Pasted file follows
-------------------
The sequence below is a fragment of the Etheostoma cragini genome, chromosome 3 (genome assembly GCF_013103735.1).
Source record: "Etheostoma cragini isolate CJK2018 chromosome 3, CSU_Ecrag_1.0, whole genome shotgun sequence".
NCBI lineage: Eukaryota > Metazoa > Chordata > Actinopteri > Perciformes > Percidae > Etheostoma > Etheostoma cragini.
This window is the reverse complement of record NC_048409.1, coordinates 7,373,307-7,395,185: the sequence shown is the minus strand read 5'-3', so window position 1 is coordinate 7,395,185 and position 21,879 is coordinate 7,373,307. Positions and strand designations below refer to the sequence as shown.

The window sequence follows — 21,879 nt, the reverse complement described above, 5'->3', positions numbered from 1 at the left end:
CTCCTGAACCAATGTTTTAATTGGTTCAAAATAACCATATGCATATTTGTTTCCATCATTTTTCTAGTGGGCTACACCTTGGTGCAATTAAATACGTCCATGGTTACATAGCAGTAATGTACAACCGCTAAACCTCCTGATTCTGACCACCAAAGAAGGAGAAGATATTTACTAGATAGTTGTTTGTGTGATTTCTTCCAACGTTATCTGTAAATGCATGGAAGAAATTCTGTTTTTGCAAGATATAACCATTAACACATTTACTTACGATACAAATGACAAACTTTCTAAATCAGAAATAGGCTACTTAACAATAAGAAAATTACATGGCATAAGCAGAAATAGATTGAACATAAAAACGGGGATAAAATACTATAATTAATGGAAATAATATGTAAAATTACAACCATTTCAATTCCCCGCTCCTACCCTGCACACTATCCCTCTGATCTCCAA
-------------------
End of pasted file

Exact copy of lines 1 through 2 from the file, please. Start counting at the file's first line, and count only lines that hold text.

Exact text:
The sequence below is a fragment of the Etheostoma cragini genome, chromosome 3 (genome assembly GCF_013103735.1).
Source record: "Etheostoma cragini isolate CJK2018 chromosome 3, CSU_Ecrag_1.0, whole genome shotgun sequence".